Future first female POTUS Nikki Haley is exactly right. In the same week that saw Ms. Haley deliver a blistering “Dear John” letter to the UN “Human Rights” Council, the alleged watchdog group also had the pleasure of enduring her entirely justified clapback wrath at their new report scrutinizing US poverty. The “Human Rights” Council, which includes Afghanistan, China, and Cuba, condemned the US for lowering tax rates on rich people and curbing certain programs for poor citizens. This, despite the fact noted by Haley that the US currently has its lowest unemployment rate in decades.
The Council, which includes Iraq, Pakistan, and the Democratic Republic of the Congo, was set to present the report Friday, which was drafted by Philip Alston, a man who left his home country of Australia and took a high-paying seat as a law professor in the United States of America at New York University. Haley lambasted the apparently non-satirical report as “misleading and politically motivated” (also, water is wet).
It is patently ridiculous for the United Nations to examine poverty in America. In our country, the President, Members of Congress, Governors, Mayors, and City Council members actively engage on poverty issues every day. Compare that to the many countries around the world, whose governments knowingly abuse human rights and cause pain and suffering.
Sen. Bernie Sanders, a ~~socialist~~ democratic socialist, defended the report against his own country, calling the scathing examination “totally appropriate”. Specifically, he highlighted the 40 million who still live in poverty* (defined by the Census Bureau’s mobile goalpost as $25,100/yr for a family of four–roughly the average salary of Poland or Greece) and the 30 million who do not carry health insurance since they are no longer forced by the federal government to buy any (this of course leaves poor citizens with no medical recourse other than the full coverage already provided for them by Medicaid). Sen. Sanders’ criticism of US wages was a scorching indictment of the nation listed as having the 2nd highest average salaries in the world after Luxembourg according to the OECD. No doubt this will only bolster the credibility of the findings of the “Human Rights” Council, which includes Saudi Arabia, the Philippines, and Venezuela.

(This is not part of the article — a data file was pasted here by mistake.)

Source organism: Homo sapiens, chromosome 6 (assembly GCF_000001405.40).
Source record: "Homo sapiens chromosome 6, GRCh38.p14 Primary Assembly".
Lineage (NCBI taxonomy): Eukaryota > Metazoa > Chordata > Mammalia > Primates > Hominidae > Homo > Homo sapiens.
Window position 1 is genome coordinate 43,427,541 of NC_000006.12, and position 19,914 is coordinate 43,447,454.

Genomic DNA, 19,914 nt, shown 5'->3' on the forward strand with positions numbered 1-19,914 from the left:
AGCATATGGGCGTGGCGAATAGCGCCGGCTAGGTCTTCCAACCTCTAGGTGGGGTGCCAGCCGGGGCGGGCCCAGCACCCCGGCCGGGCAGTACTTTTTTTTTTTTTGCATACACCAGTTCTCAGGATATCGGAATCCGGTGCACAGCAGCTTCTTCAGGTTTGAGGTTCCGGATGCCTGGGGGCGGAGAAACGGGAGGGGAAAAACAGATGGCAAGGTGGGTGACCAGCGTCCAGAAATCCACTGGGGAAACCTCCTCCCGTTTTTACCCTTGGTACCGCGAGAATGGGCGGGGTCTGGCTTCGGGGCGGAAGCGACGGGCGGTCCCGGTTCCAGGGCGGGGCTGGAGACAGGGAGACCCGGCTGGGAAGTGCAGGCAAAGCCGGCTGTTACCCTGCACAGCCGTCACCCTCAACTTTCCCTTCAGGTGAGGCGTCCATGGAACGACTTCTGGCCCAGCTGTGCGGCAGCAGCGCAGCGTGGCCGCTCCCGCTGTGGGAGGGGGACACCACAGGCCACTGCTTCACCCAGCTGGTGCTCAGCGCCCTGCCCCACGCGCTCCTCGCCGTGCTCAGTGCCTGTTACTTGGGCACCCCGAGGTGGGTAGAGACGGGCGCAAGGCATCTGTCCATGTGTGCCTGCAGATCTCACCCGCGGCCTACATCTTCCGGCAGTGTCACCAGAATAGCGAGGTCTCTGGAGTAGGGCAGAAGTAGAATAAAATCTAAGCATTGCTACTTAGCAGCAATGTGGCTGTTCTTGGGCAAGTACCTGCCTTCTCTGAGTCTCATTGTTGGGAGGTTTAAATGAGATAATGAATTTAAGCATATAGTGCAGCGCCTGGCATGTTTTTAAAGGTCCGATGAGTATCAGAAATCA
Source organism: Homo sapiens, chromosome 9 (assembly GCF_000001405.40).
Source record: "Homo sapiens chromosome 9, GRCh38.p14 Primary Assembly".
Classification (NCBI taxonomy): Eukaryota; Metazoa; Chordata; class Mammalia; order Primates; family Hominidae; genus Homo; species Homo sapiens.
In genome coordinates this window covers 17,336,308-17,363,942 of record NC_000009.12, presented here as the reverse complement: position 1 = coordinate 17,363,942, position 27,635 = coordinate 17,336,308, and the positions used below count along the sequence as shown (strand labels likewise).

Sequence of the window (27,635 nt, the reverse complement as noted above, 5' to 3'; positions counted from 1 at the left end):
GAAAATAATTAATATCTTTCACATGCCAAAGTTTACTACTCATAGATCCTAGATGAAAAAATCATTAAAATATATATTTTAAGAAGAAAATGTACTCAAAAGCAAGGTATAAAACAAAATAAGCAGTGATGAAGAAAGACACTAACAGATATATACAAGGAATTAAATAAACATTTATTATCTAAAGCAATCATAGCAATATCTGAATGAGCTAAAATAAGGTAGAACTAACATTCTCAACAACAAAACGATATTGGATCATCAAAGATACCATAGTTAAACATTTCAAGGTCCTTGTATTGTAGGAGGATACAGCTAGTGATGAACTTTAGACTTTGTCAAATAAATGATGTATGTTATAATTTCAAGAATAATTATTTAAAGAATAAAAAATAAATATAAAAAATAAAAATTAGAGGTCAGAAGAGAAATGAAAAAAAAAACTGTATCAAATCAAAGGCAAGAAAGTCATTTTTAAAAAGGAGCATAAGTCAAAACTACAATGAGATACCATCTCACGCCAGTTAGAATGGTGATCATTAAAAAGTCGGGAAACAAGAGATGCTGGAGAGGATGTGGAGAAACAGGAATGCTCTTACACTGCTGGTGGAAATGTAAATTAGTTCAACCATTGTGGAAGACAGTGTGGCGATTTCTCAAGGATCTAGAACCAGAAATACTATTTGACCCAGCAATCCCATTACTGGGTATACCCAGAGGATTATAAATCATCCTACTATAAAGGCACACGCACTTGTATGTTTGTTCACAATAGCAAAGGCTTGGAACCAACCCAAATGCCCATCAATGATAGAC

While conceding the more severe plights of other countries such as Burundi or the Congo, Bernie noted that context is key: America’s inequality problems are happening in the “richest country in the history of the world” (his words). See, that’s the real thing. A free market may lift more people out of poverty than any society in the history of civilization, but at what cost? Who cares if a rising tide raises all boats if some of those boats get to be yachts? That’s just unfair. Right?